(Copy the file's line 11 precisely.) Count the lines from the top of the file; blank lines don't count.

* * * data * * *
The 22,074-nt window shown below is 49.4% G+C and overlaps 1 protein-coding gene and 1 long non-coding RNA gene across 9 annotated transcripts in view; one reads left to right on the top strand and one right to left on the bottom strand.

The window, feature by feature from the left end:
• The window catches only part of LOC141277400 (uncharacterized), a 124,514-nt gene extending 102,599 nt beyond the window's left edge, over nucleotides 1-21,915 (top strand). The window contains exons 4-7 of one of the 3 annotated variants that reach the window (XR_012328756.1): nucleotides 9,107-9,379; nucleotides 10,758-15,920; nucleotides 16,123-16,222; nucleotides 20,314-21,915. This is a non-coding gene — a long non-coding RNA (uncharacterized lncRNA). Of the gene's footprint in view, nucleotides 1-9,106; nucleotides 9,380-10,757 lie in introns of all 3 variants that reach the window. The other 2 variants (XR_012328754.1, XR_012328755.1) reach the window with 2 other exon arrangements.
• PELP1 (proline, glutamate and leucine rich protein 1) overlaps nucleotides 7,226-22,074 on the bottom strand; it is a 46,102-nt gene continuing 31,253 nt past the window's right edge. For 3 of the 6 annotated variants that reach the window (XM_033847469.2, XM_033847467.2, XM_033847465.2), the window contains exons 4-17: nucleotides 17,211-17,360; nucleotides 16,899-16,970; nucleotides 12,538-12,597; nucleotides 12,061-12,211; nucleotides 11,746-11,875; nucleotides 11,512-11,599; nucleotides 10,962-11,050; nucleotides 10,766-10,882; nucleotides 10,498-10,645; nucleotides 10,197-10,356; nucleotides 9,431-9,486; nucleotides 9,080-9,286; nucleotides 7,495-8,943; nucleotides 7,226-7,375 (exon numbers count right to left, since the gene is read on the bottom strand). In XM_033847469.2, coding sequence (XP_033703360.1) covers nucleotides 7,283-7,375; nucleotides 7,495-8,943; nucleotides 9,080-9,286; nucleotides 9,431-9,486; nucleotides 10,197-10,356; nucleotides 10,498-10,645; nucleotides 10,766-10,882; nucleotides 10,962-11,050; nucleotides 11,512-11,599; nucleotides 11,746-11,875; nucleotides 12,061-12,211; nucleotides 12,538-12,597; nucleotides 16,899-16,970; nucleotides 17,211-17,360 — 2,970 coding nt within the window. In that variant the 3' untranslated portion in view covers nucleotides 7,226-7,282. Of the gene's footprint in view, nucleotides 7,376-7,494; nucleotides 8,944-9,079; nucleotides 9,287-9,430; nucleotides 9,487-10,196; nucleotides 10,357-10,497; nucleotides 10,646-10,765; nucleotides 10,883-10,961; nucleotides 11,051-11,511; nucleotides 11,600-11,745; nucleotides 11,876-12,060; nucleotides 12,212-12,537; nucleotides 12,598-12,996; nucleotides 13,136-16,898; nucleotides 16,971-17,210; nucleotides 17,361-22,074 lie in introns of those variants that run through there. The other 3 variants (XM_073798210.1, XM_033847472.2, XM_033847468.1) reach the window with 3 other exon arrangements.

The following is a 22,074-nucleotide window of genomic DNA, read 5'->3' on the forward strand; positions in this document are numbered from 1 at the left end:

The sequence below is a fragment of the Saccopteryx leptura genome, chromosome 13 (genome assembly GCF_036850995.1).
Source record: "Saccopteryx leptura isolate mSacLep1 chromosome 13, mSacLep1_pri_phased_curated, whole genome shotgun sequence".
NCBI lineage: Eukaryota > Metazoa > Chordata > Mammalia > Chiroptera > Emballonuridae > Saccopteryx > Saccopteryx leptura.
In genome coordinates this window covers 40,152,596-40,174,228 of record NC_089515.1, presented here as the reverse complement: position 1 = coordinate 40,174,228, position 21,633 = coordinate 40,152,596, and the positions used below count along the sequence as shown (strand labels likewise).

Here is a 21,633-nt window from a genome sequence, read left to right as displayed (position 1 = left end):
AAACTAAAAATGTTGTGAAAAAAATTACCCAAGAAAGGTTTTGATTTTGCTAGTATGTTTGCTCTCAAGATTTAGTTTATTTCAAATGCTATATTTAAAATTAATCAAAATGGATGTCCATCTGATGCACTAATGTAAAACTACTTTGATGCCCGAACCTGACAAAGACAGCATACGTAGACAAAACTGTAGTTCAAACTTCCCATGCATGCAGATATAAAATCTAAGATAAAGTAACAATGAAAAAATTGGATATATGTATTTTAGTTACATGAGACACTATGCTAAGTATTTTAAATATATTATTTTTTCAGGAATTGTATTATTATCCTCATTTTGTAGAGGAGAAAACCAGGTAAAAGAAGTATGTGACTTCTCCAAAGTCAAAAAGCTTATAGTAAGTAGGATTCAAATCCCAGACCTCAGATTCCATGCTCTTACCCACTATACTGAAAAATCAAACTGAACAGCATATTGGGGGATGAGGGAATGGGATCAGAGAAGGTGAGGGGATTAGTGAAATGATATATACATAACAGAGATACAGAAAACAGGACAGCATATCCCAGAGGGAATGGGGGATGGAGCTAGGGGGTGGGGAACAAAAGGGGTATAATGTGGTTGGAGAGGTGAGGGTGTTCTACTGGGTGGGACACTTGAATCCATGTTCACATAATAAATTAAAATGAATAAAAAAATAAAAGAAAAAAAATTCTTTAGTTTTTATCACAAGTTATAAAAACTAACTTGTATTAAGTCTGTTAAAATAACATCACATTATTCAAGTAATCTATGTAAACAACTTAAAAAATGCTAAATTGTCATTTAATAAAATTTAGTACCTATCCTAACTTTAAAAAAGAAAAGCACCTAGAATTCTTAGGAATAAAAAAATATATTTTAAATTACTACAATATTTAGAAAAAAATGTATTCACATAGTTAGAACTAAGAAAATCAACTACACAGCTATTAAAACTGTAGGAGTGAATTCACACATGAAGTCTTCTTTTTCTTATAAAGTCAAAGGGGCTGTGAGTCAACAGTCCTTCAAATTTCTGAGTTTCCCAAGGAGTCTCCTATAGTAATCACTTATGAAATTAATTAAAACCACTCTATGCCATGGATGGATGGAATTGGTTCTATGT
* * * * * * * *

AAACTAAAAATGTTGTGAAAAAAATTACCCAAGAAAGGTTTTGATTTTGCTAGTATGTTTGCTCTCAAGATTTAGTTTATTTCAAATGCTATATTTAAAATTAATCAAAATGGATGTCCATCTGATGCACTAATGTAAAACTACTTTGATGCCCGAACCTGACAAAGACAGCATACGTAGACAAAACTGTAGTTCAAACTTCCCATGCATGCAGATATAAAATCTAAGATAAAGTAACAATGAAAAAATTGGATATATGTATTTTAGTTACATGAGACACTATGCTAAGTATTTTAAATATATTATTTTTTCAGGAATTGTATTATTATCCTCATTTTGTAGAGGAGAAAACCAGGTAAAAGAAGTATGTGACTTCTCCAAAGTCAAAAAGCTTATAGTAAGTAGGATTCAAATCCCAGACCTCAGATTCCATGCTCTTACCCACTATACTGAAAAATCAAACTGAACAGCATATTGGGGGATGAGGGAATGGGATCAGAGAAGGTGAGGGGATTAGTGAAATGATATATACATAACAGAGATACAGAAAACAGGACAGCATATCCCAGAGGGAATGGGGGATGGAGCTAGGGGGTGGGGAACAAAAGGGGTATAATGTGGTTGGAGAGGTGAGGGTGTTCTACTGGGTGGGACACTTGAATCCATGTTCACATAATAAATTAAAATGAATAAAAAAATAAAAGAAAAAAAATTCTTTAGTTTTTATCACAAGTTATAAAAACTAACTTGTATTAAGTCTGTTAAAATAACATCACATTATTCAAGTAATCTATGTAAACAACTTAAAAAATGCTAAATTGTCATTTAATAAAATTTAGTACCTATCCTAACTTTAAAAAAGAAAAGCACCTAGAATTCTTAGGAATAAAAAAATATATTTTAAATTACTACAATATTTAGAAAAAAATGTATTCACATAGTTAGAACTAAGAAAATCAACTACACAGCTATTAAAACTGTAGGAGTGAATTCACACATGAAGTCTTCTTTTTCTTATAAAGTCAAAGGGGCTGTGAGTCAACAGTCCTTCAAATTTCTGAGTTTCCCAAGGAGTCTCCTATAGTAATCACTTATGAAATTAATTAAAACCACTCTATGCCATGGATGGATGGAATTGGTTCTATGT